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Reopening Business After COVID-19: Managing Higher-Risk Employees


A day after Florida’s phase one order went into effect, the Equal Employment Opportunity Commission issued guidance for employers on managing employees who are at higher risk for severe illness from COVID-19.

The EEOC addressed reasonable accommodation for higher-risk employees amid the coronavirus pandemic. The guidance is of particular importance for employers whose workers are refusing to return to work because they are at higher risk for coronavirus.

How Should Higher-Risk Employees Request Reasonable Accommodation? 

The EEOC outlined the appropriate protocols for requesting reasonable accommodation if you are a higher-risk employee during the COVID-19 pandemic. If you are an individual deemed at higher risk for COVID-19 by the Centers for Disease Control and Prevention, you or your physician must notify the employer that you require a reasonable accommodation due to your medical condition or high-risk factor.

Employees may request accommodation either orally or in writing. While the employee requesting accommodation may use the term “reasonable accommodation” or reference the Americans with Disabilities Act, they are not specifically required to do so.

The employee must notify their employer of their medical condition that necessitates a reasonable accommodation. Then, the employer may ask questions or request medical documentation in order to decide whether they can provide the accommodation without undue hardship.

Should the Employer Take Action if the High-Risk Employee Does Not Request a Reasonable Accommodation? 

If an employer is aware that one or several of their employees have a condition or disability that puts them at higher risk for severe illness from COVID-19, can they restrict access to the workplace or make necessary changes to ensure that employee’s safety? No, unless the employer himself or herself requests a reasonable accommodation, the employer is prohibited from taking action and excluding the employee solely because of the employee’s disability or condition.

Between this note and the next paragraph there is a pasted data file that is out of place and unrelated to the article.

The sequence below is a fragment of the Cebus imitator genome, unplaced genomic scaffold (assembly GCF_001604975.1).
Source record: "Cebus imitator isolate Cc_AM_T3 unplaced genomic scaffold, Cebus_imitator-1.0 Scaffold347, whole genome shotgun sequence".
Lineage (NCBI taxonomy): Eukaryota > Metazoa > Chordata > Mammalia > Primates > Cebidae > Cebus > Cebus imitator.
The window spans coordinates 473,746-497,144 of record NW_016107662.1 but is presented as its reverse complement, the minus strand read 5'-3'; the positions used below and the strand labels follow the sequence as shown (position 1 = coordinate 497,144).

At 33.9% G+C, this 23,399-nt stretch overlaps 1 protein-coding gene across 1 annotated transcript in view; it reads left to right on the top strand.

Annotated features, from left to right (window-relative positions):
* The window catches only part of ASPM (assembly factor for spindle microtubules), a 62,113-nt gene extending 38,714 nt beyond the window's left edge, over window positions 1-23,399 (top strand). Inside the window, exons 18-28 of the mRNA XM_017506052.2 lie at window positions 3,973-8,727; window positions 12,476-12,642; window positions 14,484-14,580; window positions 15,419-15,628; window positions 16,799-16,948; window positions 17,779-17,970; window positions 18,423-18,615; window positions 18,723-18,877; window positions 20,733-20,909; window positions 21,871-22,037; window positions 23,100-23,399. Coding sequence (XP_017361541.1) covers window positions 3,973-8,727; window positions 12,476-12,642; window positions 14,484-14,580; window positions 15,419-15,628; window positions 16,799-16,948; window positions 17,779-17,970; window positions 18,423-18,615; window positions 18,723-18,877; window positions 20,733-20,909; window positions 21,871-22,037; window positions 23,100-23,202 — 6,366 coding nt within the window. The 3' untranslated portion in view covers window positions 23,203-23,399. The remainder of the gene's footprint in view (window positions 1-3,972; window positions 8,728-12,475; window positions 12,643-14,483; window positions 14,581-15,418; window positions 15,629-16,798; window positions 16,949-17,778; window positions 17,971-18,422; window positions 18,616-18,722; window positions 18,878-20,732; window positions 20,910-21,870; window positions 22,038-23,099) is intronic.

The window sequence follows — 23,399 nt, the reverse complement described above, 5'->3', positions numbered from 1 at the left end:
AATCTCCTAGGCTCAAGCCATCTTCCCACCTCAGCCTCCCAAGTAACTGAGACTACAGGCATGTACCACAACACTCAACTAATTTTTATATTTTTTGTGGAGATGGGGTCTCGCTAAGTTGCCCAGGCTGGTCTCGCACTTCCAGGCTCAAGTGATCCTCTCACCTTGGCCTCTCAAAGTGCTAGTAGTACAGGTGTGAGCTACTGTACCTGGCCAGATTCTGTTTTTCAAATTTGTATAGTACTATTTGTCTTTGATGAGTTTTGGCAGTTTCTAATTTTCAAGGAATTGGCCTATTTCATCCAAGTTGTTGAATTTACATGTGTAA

The ADA prohibits taking any adverse action against or excluding an employee based on their disability, even if the CDC says that individuals with that condition are at higher risk for complications from coronavirus. Under the employment law, excluding employees due to their disability is illegal unless their condition poses a “direct threat” to the worker’s health that cannot be reduced or eliminated by reasonable accommodation.

However, even if a worker’s condition poses a direct threat to their own health, their employer cannot take any adverse action unless there is absolutely no way to provide a reasonable accommodation that would not cause undue hardship to the company.

What Reasonable Accommodation is Appropriate When an Employee’s Disability Poses a Direct Threat? 

If an employee’s disability or another condition poses a direct threat due to COVID-19 risks, the following types of accommodation may be appropriate to eliminate or mitigate the threat:

  1. Additional or enhanced personal protective equipment, in addition to the regular PPE that the employer provides to other employees returning to work; and
  2. Additional or enhanced protective measures, such as installing a safety barrier that would separate the higher-risk employee from other workers or the public.

If you are reopening your business after Florida’s stay-at-home order was lifted and you have high-risk employees who are refusing to return to work, speak with a West Palm Beach employment law attorney. Contact Pike & Lustig, LLP, for a case evaluation. Call at 561-291-8298 to discuss your case.




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